There are still many knowledge and technical gaps. Some resourceful information platforms are already available for the farmers and extension workers, including the fall armyworm web portal created by CABI, the mobile farmer Q&A service PlantVillage, or Precision Agriculture for Development’s text messaging advisory service MoA-Info.
“The cost of not collaborating is pretty severe,” said Regina Eddy, who leads the Fall Armyworm Task Force at the USAID Bureau for Food Security. The real gamechanger will be that “all experts in the room agree on a common and concrete research-for-development agenda and how to organize ourselves to implement it effectively,” she added.
During the conference, the experts debated intensely on the technical gaps and the best ways to combat the pest through an integrated pest management strategy, including how to scout the caterpillar in the crop field, establish monitoring and surveillance systems, pest control innovations and appropriate policy support to accelerate introduction of relevant innovations.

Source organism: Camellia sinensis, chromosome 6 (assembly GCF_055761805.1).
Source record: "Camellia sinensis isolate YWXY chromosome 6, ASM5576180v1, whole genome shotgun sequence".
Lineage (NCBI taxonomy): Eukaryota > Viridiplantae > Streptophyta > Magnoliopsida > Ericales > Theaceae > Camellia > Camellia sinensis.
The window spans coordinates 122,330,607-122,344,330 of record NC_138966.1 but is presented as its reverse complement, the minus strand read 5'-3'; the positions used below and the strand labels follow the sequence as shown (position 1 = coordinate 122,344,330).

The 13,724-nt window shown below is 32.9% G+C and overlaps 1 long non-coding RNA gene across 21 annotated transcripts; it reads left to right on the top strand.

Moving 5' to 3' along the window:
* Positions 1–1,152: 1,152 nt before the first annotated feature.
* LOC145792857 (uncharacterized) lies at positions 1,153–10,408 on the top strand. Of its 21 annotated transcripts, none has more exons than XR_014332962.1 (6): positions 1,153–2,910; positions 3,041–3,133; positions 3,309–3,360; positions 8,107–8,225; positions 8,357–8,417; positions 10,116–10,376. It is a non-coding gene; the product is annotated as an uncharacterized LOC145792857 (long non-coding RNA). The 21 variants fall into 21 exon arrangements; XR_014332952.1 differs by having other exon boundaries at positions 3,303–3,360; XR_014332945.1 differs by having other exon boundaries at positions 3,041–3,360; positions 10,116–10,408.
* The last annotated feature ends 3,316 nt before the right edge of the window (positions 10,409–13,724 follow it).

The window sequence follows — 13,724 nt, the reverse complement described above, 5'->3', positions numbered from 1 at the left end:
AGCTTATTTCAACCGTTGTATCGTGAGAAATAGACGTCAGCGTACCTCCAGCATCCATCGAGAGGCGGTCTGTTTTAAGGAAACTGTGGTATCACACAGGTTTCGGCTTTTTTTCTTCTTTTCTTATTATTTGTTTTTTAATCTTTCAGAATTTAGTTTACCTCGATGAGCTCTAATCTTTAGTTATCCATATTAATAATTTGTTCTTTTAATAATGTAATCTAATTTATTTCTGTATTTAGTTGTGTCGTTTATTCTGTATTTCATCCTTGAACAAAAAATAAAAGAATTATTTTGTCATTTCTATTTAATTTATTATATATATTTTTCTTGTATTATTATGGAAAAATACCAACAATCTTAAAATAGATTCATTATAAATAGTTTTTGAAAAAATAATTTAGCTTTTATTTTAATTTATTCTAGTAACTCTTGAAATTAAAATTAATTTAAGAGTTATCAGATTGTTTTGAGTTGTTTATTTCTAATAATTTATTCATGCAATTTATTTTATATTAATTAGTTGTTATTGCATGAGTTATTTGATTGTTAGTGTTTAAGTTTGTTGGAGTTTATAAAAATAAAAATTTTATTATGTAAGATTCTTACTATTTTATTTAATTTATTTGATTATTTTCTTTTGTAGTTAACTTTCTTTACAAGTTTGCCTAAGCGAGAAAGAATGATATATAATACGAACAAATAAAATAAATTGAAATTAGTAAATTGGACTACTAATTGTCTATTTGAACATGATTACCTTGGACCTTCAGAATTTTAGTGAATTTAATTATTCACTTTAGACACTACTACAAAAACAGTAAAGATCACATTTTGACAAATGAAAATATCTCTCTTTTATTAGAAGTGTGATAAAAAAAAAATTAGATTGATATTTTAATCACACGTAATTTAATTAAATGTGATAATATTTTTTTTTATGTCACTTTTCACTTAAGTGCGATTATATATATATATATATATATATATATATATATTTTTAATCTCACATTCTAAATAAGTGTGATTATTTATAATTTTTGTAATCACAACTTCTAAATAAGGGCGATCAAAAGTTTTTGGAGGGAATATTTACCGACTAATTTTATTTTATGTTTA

Safe, sustainable, farmer-centered solutions
Short-term responses to the pest at present include synthetic pesticide use. However, there are public health and environment concerns over some of the toxic pesticides being used in Africa to control the fall armyworm.
Brian Sobel from Catholic Relief Services recalled witnessing a woman in Malawi who, in an effort to combat the pest, sprayed much more chemical pesticide on her maize than necessary.
The rapid increase of the pesticide market in Africa has led to the circulation of plenty of banned or counterfeit products, some very toxic for the farmer, said Steven Haggblade, a professor in the Department of Agricultural, Food and Resource Economics at Michigan State University in the United States. Farmers are often not well trained in the use of such chemicals and do not protect themselves during application, he said.